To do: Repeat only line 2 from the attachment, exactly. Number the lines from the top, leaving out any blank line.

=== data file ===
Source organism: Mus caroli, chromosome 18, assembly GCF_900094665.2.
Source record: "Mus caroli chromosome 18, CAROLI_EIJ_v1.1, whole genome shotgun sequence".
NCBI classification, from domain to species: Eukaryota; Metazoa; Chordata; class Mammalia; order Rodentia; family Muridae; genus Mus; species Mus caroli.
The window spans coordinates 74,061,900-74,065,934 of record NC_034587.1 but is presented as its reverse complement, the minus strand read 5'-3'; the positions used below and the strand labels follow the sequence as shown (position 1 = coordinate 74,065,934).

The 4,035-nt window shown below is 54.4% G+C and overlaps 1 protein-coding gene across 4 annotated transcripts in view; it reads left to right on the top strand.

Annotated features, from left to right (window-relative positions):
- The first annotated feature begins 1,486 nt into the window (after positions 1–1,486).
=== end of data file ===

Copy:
Source record: "Mus caroli chromosome 18, CAROLI_EIJ_v1.1, whole genome shotgun sequence".